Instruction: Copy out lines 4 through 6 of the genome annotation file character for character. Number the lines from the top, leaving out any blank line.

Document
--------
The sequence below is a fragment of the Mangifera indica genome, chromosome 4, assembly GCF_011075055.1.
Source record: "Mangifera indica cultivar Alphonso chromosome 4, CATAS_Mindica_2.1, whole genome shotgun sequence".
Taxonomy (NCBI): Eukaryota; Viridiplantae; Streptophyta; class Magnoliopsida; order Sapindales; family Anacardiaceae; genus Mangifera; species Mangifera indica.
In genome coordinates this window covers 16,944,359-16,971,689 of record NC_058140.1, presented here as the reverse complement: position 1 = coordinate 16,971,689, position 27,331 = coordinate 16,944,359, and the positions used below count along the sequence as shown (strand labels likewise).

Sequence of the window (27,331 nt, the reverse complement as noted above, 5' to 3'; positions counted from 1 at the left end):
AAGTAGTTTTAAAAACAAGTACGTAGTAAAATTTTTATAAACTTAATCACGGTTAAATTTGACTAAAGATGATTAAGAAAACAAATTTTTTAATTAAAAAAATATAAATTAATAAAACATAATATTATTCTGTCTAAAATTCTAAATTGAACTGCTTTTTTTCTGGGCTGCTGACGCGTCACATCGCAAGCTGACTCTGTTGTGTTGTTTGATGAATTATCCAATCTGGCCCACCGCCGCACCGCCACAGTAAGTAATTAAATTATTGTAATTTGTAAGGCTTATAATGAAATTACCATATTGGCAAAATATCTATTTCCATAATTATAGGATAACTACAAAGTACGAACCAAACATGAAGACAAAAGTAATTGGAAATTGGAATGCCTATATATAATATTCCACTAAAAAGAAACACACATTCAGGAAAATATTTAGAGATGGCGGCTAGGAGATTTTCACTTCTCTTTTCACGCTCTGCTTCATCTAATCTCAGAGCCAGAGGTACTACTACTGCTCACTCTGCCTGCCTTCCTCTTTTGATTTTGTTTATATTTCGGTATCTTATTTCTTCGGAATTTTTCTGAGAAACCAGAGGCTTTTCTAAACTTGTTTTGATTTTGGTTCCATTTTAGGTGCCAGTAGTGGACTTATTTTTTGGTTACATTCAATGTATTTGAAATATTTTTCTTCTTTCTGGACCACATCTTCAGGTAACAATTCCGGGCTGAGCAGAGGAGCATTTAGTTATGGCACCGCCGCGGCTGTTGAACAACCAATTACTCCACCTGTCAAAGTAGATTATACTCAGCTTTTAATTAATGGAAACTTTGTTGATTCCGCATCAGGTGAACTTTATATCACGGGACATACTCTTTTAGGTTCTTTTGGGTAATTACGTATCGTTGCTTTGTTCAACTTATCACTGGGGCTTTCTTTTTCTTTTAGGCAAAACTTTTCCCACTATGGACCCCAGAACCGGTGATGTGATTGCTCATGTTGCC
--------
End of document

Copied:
In genome coordinates this window covers 16,944,359-16,971,689 of record NC_058140.1, presented here as the reverse complement: position 1 = coordinate 16,971,689, position 27,331 = coordinate 16,944,359, and the positions used below count along the sequence as shown (strand labels likewise).

Sequence of the window (27,331 nt, the reverse complement as noted above, 5' to 3'; positions counted from 1 at the left end):
AAGTAGTTTTAAAAACAAGTACGTAGTAAAATTTTTATAAACTTAATCACGGTTAAATTTGACTAAAGATGATTAAGAAAACAAATTTTTTAATTAAAAAAATATAAATTAATAAAACATAATATTATTCTGTCTAAAATTCTAAATTGAACTGCTTTTTTTCTGGGCTGCTGACGCGTCACATCGCAAGCTGACTCTGTTGTGTTGTTTGATGAATTATCCAATCTGGCCCACCGCCGCACCGCCACAGTAAGTAATTAAATTATTGTAATTTGTAAGGCTTATAATGAAATTACCATATTGGCAAAATATCTATTTCCATAATTATAGGATAACTACAAAGTACGAACCAAACATGAAGACAAAAGTAATTGGAAATTGGAATGCCTATATATAATATTCCACTAAAAAGAAACACACATTCAGGAAAATATTTAGAGATGGCGGCTAGGAGATTTTCACTTCTCTTTTCACGCTCTGCTTCATCTAATCTCAGAGCCAGAGGTACTACTACTGCTCACTCTGCCTGCCTTCCTCTTTTGATTTTGTTTATATTTCGGTATCTTATTTCTTCGGAATTTTTCTGAGAAACCAGAGGCTTTTCTAAACTTGTTTTGATTTTGGTTCCATTTTAGGTGCCAGTAGTGGACTTATTTTTTGGTTACATTCAATGTATTTGAAATATTTTTCTTCTTTCTGGACCACATCTTCAGGTAACAATTCCGGGCTGAGCAGAGGAGCATTTAGTTATGGCACCGCCGCGGCTGTTGAACAACCAATTACTCCACCTGTCAAAGTAGATTATACTCAGCTTTTAATTAATGGAAACTTTGTTGATTCCGCATCAGGTGAACTTTATATCACGGGACATACTCTTTTAGGTTCTTTTGGGTAATTACGTATCGTTGCTTTGTTCAACTTATCACTGGGGCTTTCTTTTTCTTTTAGGCAAAACTTTTCCCACTATGGACCCCAGAACCGGTGATGTGATTGCTCATGTTGCC